It’s hard, at first, to see what drew Renée Zellweger to the lead role of “The Thing About Pam.”
Zellweger, in an attempt to resemble the real-life convicted murderer Pam Hupp, forces herself to act through a shroud of body prosthetics. The show’s writers have stripped away subtext, dimming Zellweger’s sparky comic timing. It’s only in the series’ third episode that a tie to Zellweger’s past work becomes clear: Rising to take the stand as a witness in a murder trial, Pam sees her name in lights. In the criminal-justice system, she’s found her own kind of stardom.
“Chicago” this isn’t — that movie allowed Zellweger to be as shrewd and sharp as her character was callous and oblivious. But “Pam,” a limited series based on Hupp’s true story, has this much in common with Zellweger’s famous musical role: It attempts to make points about the hungers and the vanities that drive people to kill. Pam, the show contends, found as a central figure in a 2011 murder case a way to matter; a prosecutor obsessed with finding a clear narrative, true or not, was all too willing to exploit her need.
Pam, a Missouri native, provided testimony in the murder trial of Russ Faria (played here by Glenn Fleshler). She had cultivated — obsessively, in this show’s telling — a friendship with Russ’ wife Betsy (Katy Mixon), who was terminally ill; when Betsy was found stabbed repeatedly, Pam provided testimony about Russ’ volatility and substance use, and secured after Russ’ conviction a trust for his daughters. She’s helped along at ever turn by Judy Greer’s Leah Askey, a prosecutor who enlists Pam as an ally. The show makes intriguingly clear that Leah is out of her depth and the beneficiary of an ethos in unthinking favor of getting “bad guys” put away; she’s aided by a judge with whom she has a cozy relationship, and by the presumption of guilt.
Pam has a part to play in getting Leah a win, and allowing the gears of justice to chew up a man who’s not guilty beyond a reasonable doubt but who seems close enough. As Russ’ lawyer, Josh Duhamel is tasked with playing notes of utter incredulity again and again. It’s fascinating to see — on the network that has been airing the fairly prosecution-friendly “Law & Order” suite of dramas for decades — a defense attorney shown as in the right, and indeed the victim of a rigged system. (These are baby steps, but real ones; the next progression might be a positive depiction of an attorney defending a client who isn’t obviously innocent.) But Pam, enough of a mastermind to get what she wants, seems blissfully unaware of the case’s systemic consequences beyond herself. Zellweger gets to play avarice, as Pam really wants that money, but also a sort of delusional neediness. One suspects, at moments, that in ensuring her friend’s husband gets put away for a crime he didn’t commit, she really believes she’s doing what would make Betsy happy.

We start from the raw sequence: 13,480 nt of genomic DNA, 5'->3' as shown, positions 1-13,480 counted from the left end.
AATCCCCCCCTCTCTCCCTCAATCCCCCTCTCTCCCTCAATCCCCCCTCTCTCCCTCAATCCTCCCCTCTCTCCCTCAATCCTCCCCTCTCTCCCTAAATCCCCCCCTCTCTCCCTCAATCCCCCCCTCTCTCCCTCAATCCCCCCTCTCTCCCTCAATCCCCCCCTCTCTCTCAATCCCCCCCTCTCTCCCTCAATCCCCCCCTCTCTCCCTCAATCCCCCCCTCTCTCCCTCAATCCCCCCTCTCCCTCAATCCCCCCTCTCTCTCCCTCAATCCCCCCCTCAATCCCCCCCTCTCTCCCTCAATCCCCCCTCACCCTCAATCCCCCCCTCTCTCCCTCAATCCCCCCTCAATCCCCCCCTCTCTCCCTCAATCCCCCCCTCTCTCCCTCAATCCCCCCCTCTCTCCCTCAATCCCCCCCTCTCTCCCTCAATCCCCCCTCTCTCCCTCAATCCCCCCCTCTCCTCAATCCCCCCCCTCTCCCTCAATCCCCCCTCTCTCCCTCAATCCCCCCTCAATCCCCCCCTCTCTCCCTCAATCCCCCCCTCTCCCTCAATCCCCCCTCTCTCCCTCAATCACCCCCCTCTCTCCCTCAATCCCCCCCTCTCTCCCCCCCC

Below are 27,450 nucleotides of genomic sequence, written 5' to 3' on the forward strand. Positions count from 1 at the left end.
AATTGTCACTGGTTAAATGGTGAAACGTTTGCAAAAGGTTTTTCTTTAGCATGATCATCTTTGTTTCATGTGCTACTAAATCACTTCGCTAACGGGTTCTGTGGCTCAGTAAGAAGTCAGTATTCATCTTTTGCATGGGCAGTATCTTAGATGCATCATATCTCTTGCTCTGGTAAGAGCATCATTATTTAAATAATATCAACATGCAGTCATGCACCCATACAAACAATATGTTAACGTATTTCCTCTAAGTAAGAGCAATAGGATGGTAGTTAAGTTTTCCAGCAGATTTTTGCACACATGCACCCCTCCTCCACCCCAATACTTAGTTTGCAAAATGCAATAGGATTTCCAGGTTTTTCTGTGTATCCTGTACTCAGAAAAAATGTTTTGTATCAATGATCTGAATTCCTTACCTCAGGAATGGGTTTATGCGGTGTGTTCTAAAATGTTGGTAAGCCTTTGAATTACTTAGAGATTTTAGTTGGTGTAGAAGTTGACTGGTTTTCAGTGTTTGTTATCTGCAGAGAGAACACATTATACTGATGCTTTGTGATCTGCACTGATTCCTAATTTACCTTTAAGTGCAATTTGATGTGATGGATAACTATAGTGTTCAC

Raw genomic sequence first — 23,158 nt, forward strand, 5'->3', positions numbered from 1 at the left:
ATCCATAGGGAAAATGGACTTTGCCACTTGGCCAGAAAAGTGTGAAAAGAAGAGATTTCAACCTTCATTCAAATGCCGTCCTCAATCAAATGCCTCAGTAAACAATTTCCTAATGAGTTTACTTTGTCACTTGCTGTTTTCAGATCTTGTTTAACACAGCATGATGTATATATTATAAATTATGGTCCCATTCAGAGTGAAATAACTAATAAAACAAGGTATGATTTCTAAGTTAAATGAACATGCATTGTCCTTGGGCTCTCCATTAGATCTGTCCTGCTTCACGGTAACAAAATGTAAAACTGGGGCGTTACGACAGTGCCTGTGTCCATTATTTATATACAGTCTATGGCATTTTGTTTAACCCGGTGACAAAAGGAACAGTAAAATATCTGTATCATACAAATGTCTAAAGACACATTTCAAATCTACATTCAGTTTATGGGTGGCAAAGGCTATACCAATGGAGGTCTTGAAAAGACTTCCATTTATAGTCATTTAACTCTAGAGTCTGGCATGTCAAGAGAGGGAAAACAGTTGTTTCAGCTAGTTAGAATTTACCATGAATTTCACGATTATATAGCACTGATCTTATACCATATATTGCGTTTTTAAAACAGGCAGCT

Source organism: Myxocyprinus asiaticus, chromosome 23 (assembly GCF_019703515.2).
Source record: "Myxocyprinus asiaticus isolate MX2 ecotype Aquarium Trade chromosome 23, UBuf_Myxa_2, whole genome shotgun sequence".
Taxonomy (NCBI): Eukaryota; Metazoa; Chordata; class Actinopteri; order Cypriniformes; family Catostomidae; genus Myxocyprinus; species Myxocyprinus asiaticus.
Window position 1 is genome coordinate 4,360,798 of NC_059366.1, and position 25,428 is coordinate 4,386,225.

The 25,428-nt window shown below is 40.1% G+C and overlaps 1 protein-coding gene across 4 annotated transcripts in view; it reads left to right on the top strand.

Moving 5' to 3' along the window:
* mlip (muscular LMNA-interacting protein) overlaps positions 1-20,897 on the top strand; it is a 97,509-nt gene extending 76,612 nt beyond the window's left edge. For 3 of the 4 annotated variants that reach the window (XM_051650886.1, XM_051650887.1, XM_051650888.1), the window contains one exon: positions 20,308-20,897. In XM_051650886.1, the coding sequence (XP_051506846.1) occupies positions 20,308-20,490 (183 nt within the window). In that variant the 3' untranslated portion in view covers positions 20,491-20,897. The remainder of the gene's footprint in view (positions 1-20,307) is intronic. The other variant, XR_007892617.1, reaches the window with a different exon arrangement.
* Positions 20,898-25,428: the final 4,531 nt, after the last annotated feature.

Not that the show tends to give its performances room to breathe. If it really trusted its star, it might either have cast someone who fulfilled the brief of looking like Pam Hupp or have allowed Zellweger to summon her essential spirit without prosthetics that degrade subject and star both. Pam’s angst came from somewhere, but — as on FX’s “Impeachment” — there seems to be a conflation of physical size and lack of grace with mania, a connection emphasized by how attention-getting the uncanniness and weirdness of Zellweger’s reinvention. (In her prosthetics, she simply doesn’t look or move in a way that feels real. It’s a problem!)
A show that really trusted its star might also have allowed Zellweger to shade her character by parceling out backstory slowly, rather than — in the current vogue — presenting one flashback episode deep in the series run to attempt to explain everything. Meanwhile, Greer’s character is uncomplicatedly awful — which is itself a complicated proposition given her role on the conviction side of things, but which saps a certain tension from her scenes. Once we figure out she’ll always say the most objectionable thing, where is there to go? The same’s true, in the opposite direction, for the likable and heroic Duhamel character.
And Zellweger is, too often, drowned out, whether by the loudness of the production’s reshaping her body or by literal narration. Pam Hupp’s story rose to national infamy in part due to coverage on NBC’s “Dateline,” and this series uses “Dateline” correspondent Keith Morrison to comment on the action. His intrusions into the narrative — larded with folksy metaphor — seem intended at least in part facetiously, as a way to comment on the excesses of the genre that gave us “Pam.”
But the end result is an ebbing-away of Pam’s story in favor of a media metanarrative that’s far less compelling; the show is, in moments, more about the customs and rhythms of “Dateline” than it is about a crime story. The entry of a “Dateline” producer as a character midseason comes as a grim development: The show seems to be positioning NBC’s newsmagazine within this narrative as a truth-telling agent of change. It’s not that “Dateline” didn’t play a role here, but that role seems tangent to larger and more interesting points about human nature and about the American way of justice that “Pam” toys with through its first four episodes. One hopes the show’s conclusion picks them up in a more direct and concerted manner: It’d be a shame if Zellweger’s first acting gig after her Oscar-boosted return to Hollywood were, ultimately, little more than NBC cross-promotion.
“The Thing About Pam” premieres Tuesday, March 8 at 10 p.m. E.T. on NBC.